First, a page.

This is a prime example of risk taking behaviour by large parts of our own societies, the risk from measles, mumps and rubella has always been greater than that of autism. So why did we act in such a strange way? This is not just about awareness of the issues that are at play it is about how we perceive information, it was the fault of Wakefield, even though he acted against what doctors are meant to uphold, he was perhaps stupid and dishonest. It was not the fault of the media after all they represent things in such a way that allows them to get people’s attention. It has to do with us and how we use critical thinking in order to understand things. It might be argued that we cannot all understand such medical terms and its language; we can use our brains and go find the information though. We could go and look at logical fallacies for ourselves. At the heart of it, it is about how we come to understand risk we see ourselves in and for the most part inaction appears like the most sensible course of action, still this is not! If you can understand why a loving and caring parent would make such an error in judgment then perhaps you can also see the reflection when it comes to Reiki or homeopathic medicine, or even maybe the relationship we might have with horoscopes. Things might appear to hold less risk than they actually do while others are more dangerous than they are given credit for.

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http://en.wikipedia.org/wiki/EarthI was listening to a recently filmed debate and the idea came across that the earth was designed; this was presented by Rabbi Shmuley Boteach. These are the things he mentions, which I have heard before, I would like to summarize them; if the earth were a little closer or further away, then the earth would freeze or boil. If the earth was not tilted then massive ice mountains would build up, drawing the water away from large parts of the world creating deserts. If the earth did not rotate at the 1000mph, rather at a slower 100mph then the days would burn everything alive and the night would freeze the same life. If the moon was a little closer then the tides would flood all the land. If the oceans where deeper it would absorb all the carbon dioxide making plant life impossible. If the atmosphere was a little thinner then meteors would fall to earth and cause vast devastation and if water did not expand when it freezes the fish in the seas would die. I agree with all of this, however, I disagree that this should be used in the case to support the idea of the Earth being designed for the life. This is not a religious debate, rather a reasoned one. The designed Earth statement means that it would be the result of a designer that knew what life required and then created the Earth for the purpose, even if the designer was nature.

What is to say that if one of these things changed that there would be no life on earth? Of course, there would be differences between the life that we know and the life that would have existed, that is a given in these new set of circumstances. The earth as we know is a perfect place for life and that life can be found almost anywhere on the planet. If we take the statement the earth is designed for life, let’s put that into a deductive model so we can see what we have:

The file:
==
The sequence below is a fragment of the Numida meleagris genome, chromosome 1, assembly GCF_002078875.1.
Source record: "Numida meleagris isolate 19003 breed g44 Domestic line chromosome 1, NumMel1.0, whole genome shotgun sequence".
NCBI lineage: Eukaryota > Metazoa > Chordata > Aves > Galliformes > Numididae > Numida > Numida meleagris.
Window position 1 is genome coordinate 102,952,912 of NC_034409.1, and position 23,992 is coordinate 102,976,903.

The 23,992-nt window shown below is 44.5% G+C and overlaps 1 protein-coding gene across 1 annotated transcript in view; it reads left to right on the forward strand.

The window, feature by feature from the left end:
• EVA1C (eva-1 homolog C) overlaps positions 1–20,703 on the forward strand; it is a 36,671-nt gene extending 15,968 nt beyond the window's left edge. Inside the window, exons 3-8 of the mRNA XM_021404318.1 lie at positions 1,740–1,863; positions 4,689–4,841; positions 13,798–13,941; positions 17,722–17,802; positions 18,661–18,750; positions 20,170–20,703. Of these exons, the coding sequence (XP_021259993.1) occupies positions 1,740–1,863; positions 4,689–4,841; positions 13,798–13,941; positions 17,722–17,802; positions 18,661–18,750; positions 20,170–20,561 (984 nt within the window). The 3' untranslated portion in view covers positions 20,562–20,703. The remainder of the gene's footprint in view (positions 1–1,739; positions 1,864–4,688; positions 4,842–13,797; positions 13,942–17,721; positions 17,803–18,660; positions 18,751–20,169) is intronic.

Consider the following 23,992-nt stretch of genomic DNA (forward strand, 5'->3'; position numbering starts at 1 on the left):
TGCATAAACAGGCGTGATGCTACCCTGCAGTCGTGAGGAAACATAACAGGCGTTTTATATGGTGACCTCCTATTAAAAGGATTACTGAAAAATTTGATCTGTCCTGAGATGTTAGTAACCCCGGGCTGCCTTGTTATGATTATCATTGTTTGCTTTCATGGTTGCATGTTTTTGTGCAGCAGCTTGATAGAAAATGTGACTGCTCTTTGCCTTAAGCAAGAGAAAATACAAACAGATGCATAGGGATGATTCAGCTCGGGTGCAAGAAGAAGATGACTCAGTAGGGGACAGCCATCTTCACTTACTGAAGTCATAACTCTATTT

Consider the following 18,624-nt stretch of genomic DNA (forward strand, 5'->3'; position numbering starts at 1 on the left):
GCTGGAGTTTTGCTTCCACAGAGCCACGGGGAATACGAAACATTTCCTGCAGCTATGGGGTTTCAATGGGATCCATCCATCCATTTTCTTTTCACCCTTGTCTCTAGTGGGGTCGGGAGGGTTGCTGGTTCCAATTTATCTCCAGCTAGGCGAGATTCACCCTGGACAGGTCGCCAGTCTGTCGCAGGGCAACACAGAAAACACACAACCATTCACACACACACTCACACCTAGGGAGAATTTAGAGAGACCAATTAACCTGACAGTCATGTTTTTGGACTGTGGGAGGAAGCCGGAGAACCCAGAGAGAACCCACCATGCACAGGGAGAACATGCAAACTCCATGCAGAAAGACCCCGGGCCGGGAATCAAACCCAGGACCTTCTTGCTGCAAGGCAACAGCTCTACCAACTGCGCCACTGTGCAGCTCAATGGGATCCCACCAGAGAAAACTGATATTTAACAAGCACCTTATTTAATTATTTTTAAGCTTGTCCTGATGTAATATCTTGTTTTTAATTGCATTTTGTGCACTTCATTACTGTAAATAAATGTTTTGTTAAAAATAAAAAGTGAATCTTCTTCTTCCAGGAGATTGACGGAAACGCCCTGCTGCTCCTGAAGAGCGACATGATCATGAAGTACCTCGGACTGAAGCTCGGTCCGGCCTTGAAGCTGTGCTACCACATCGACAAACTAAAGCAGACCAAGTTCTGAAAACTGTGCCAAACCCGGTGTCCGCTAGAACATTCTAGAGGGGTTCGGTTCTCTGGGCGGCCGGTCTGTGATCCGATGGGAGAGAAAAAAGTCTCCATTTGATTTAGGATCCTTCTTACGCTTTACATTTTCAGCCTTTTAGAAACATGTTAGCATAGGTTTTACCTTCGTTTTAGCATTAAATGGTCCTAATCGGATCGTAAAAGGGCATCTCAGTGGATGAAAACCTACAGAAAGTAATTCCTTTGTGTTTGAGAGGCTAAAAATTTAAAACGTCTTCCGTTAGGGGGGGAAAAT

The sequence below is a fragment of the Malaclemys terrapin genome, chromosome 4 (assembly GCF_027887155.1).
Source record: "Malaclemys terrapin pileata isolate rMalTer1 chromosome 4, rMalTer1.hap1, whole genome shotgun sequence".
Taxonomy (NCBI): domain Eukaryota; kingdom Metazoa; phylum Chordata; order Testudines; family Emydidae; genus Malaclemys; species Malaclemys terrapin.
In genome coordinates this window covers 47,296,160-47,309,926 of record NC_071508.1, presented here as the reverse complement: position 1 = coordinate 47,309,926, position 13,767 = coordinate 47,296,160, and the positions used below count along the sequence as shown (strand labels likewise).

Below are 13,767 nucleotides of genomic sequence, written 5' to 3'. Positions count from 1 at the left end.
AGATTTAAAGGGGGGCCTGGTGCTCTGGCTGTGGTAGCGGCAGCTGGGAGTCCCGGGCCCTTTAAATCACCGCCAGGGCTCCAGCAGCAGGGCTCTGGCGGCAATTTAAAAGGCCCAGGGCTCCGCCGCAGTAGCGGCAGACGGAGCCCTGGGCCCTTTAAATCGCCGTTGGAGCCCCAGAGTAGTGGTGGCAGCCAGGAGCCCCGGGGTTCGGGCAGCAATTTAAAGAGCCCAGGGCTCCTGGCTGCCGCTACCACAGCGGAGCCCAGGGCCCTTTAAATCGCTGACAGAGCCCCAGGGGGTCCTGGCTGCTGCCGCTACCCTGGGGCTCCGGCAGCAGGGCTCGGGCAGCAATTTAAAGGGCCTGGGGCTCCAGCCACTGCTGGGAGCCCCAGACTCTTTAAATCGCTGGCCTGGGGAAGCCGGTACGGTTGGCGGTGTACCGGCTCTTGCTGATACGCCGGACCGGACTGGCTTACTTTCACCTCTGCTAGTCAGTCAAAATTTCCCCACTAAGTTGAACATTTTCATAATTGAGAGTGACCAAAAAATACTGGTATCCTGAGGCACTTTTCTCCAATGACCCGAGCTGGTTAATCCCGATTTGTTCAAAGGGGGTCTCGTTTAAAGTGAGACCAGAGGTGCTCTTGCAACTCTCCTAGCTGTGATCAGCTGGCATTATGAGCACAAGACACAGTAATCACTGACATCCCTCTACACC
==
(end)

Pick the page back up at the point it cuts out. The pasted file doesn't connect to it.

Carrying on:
The Earth was designed for Life.
Only Earth (or Earth like planets) has the ability to support life.
Life can only exist on the Earth or Earth like planets.

All we need is to find life that does not exist on earth, to show that environments unlike Earth’s can support living things and from that we can take the earth was not designed for life, since other places that are not like the earth has life on them. As soon as life not from earth exists then we either have to reject the idea of a designed earth or we have to consider that other planets or places in the universe are also designed. It just happens that the ‘unique’ set of circumstances makes the earth a successful place for life , being successful is different from the notion of a designed earth. Carolyn Porco discusses the idea that one of Saturn’s moons Enceladus has the three building blocks of creation; liquid water, organic materials and heat. This was discovered via the last probe that went passed the moon and in theory it is possible that life on Enceladus is completely achievable. This moon has the right environment for the life as we know it to exist. If it is later discovered that there is life on Enceladus, which would most likely be in the form of micro organisms, then that would prove false the statement the Earth is designed for life and we would have to rethink the statement to produce something like the earth and other places are designed for life. Or it would be equally likely that the statement some places in the universe have a greater likelihood of life depending on certain factors, would be an acceptable replacement. This is not design but rather chance and a certain possibility considering the size of the galaxy.

It is interesting that if life on Enceladus is found, where would this leave the idea of evolution as a scientific theory? I think that it would support the idea strongly, once we have removed the idea of the Earth being designed for life we are left with the notion that life is designed for the earth, even if we assume that the Earth is such a great place for life, then nothing better than evolution explains both this life in two places in our solar system.

I cannot wait until the next mission to Enceladus!